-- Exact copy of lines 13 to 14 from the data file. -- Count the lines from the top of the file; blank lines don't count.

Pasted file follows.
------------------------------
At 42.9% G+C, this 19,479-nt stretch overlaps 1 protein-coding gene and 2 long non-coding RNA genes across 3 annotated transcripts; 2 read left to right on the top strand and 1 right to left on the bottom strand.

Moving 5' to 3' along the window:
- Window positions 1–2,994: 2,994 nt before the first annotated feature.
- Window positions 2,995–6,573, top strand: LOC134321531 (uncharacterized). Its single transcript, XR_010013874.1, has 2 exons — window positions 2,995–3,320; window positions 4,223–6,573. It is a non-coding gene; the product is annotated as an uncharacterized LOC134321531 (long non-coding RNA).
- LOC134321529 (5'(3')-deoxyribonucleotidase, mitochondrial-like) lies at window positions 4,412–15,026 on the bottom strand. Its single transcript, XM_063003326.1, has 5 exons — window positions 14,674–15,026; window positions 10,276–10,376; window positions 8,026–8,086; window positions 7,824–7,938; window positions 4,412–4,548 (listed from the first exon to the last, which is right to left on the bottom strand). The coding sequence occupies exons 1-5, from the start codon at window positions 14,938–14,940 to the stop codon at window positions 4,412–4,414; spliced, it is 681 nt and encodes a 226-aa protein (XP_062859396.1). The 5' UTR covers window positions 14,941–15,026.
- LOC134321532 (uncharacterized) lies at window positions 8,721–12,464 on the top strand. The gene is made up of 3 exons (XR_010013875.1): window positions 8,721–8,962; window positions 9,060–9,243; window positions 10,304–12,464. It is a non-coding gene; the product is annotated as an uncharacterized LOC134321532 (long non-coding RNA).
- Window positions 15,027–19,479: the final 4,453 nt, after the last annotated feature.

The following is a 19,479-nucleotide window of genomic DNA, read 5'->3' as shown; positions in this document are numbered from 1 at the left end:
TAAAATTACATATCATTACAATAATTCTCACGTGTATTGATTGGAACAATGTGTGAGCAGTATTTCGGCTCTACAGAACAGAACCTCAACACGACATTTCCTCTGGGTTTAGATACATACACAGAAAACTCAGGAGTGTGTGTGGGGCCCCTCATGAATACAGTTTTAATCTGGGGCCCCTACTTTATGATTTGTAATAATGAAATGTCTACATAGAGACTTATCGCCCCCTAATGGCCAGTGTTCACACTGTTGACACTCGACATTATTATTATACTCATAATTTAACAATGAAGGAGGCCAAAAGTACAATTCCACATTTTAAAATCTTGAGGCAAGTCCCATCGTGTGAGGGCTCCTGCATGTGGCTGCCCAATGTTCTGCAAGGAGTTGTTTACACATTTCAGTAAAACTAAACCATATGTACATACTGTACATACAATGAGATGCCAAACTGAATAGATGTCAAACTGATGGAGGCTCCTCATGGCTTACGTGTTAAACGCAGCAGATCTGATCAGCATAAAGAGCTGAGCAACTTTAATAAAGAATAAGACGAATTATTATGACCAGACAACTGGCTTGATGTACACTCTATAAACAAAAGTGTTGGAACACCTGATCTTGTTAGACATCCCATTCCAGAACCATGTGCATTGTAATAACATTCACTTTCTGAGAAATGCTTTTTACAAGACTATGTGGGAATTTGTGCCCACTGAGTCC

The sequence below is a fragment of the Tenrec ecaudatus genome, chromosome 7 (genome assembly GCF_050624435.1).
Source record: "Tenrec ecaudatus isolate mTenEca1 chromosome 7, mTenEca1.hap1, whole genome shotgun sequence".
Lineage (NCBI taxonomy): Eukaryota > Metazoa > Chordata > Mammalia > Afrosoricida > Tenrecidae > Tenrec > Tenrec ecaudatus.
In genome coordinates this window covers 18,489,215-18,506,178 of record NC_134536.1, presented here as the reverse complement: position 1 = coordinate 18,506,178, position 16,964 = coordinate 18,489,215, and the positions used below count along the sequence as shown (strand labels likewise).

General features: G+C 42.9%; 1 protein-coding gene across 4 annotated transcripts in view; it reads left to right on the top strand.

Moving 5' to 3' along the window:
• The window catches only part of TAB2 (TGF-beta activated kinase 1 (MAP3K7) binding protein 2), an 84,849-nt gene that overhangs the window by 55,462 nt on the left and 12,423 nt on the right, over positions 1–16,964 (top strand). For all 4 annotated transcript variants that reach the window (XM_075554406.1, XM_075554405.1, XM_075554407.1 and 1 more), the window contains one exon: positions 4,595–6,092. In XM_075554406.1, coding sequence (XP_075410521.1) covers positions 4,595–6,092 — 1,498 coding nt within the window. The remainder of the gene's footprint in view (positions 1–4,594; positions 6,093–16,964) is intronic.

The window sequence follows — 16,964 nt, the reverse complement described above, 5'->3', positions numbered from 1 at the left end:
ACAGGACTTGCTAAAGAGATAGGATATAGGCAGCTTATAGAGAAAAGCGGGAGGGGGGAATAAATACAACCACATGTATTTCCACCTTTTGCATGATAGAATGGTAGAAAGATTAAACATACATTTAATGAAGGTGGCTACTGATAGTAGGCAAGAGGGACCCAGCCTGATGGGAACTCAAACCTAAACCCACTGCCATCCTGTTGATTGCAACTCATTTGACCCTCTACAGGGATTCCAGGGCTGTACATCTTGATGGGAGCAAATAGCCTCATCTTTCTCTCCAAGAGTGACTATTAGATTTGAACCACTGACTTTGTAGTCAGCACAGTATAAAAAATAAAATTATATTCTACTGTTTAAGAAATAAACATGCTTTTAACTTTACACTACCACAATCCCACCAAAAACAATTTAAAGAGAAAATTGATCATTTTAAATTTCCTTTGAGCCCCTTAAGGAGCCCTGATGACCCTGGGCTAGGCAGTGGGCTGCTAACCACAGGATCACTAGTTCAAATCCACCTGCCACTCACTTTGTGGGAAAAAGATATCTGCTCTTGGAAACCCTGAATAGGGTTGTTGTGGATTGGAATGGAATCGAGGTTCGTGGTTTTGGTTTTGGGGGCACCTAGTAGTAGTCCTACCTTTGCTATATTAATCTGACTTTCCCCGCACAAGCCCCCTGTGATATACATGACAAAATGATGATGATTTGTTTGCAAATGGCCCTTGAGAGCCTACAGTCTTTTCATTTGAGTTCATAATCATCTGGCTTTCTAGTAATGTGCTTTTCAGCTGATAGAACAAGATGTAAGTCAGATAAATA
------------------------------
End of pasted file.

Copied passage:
In genome coordinates this window covers 18,489,215-18,506,178 of record NC_134536.1, presented here as the reverse complement: position 1 = coordinate 18,506,178, position 16,964 = coordinate 18,489,215, and the positions used below count along the sequence as shown (strand labels likewise).

General features: G+C 42.9%; 1 protein-coding gene across 4 annotated transcripts in view; it reads left to right on the top strand.